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MDHHS revises COVID-19 guidelines to recommend newer bivalent vaccines

illustration of a COVID-19 molecule

The Michigan Department of Health and Human Services is updating the guidelines that surround vaccinations against COVID-19.

MDHHS is recommending Michiganders receive one dose of a bivalent COVID vaccine to be considered up-to-date. That's because those doses protect against both earlier strains of the virus as well as newer variants like Omicron.

Those who’ve only received earlier monovalent vaccinations aren’t considered fully protected from the virus anymore because they don't provide immunization against newer strains.

Michigan’s Chief Medical Executive Dr. Natasha Bagdasarian said that’s even if they completed a full series of doses from older versions of the Moderna and Pfizer-BioNTech vaccines.

"What we're really doing is aligning with public health agencies across the country, using the most reliable data we have on which vaccines are most effective," Bagdasarian said. "And those are the bivalent vaccines.”

Bagdasarian recommends residents check with their primary care physician or local health department to see if they’re up-to-date. People who are over the age of 65 or immunocompromised are also eligible for a second dose of the bivalent vaccine.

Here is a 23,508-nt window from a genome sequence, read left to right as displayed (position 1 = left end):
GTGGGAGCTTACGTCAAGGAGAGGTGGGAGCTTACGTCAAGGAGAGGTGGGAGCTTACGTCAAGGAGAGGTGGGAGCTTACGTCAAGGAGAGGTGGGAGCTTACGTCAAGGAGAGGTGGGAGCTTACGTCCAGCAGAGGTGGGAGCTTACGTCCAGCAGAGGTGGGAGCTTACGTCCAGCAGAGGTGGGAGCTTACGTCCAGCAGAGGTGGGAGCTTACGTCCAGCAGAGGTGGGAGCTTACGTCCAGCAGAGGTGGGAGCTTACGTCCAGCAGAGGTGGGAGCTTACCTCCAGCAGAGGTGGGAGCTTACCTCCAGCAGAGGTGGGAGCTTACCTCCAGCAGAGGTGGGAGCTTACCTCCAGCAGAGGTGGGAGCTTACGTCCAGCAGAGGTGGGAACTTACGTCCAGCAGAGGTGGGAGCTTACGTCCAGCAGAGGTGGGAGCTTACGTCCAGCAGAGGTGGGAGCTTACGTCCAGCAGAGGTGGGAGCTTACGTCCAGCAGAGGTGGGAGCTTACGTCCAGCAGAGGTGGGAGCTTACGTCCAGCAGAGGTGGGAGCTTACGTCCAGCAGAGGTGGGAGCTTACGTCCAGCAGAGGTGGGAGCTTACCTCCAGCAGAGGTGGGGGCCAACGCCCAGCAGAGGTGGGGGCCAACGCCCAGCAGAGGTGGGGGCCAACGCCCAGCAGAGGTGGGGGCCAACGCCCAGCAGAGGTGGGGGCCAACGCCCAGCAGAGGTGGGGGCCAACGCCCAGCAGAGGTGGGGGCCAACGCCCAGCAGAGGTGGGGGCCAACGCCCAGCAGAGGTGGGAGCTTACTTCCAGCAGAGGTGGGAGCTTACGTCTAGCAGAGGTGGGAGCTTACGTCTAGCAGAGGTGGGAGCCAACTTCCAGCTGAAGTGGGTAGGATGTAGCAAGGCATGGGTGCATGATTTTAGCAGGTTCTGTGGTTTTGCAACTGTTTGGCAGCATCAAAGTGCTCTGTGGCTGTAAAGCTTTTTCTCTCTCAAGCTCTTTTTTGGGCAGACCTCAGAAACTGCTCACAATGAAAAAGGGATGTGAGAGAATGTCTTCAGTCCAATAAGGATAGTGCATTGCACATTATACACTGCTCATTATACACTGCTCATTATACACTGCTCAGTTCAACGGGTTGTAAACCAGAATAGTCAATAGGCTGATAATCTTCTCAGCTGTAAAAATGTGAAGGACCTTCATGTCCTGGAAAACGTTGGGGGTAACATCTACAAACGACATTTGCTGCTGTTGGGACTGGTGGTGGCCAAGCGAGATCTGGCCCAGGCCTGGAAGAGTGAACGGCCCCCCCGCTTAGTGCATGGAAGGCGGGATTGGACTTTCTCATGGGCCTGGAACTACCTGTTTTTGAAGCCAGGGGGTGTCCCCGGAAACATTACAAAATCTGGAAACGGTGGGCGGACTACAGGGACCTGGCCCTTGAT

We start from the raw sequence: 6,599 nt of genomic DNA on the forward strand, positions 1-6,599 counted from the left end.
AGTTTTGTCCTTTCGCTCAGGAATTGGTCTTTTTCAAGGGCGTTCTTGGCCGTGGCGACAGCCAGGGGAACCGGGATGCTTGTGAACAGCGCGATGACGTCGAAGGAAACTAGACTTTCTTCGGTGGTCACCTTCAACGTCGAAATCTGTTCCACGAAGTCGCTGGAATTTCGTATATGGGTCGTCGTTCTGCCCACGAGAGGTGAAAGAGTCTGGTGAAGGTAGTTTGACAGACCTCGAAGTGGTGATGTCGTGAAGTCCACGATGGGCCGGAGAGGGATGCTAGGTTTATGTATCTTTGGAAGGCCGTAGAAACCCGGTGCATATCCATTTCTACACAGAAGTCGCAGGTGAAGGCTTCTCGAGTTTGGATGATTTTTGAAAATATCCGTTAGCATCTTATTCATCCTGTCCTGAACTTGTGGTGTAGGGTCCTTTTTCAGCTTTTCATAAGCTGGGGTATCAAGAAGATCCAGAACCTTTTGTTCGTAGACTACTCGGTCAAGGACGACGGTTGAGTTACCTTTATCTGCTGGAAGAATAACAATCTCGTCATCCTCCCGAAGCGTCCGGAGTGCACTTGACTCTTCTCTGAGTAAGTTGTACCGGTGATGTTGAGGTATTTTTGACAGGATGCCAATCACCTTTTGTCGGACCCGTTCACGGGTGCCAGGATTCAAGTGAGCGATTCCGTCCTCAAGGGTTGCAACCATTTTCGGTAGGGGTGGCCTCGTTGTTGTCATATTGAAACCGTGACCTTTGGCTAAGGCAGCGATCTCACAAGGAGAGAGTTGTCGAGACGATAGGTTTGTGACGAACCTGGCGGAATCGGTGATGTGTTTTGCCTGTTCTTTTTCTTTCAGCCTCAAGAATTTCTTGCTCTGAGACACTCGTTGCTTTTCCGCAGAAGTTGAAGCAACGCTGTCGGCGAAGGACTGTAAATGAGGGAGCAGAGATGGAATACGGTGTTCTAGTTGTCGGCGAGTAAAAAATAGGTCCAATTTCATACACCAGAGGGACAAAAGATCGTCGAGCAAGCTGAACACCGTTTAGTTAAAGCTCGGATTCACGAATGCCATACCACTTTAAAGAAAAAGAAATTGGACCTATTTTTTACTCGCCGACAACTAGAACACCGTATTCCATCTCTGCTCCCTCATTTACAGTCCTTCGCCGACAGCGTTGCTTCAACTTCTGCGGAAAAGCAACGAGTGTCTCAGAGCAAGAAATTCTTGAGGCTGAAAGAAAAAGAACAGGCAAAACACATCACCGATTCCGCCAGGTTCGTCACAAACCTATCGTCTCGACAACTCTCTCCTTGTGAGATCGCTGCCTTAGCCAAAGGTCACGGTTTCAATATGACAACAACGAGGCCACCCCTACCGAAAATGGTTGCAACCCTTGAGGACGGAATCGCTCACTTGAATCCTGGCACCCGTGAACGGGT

She added that she understands residents are "tired of talking about infectious diseases" but emphasized the importance of being immunized to prevent outbreaks of preventable infections. Michigan is also currently experiencing a record-low in immunization rates among children.

Bagdasarian noted she believes COVID-19 may begin to experience more seasonal trends with lower caseloads in the spring and summer and the potential for surges of cases in the cooler months.

“It becomes very important for us to think about this as a seasonal virus and to prepare for it in the fall, the same way we do for things like influenza," she said.

On the three-year anniversary of the pandemic, the health executive previously said the scientific community may recommend receiving an annual COVID vaccine.

Arjun Thakkar is WKAR's politics and civics reporter.
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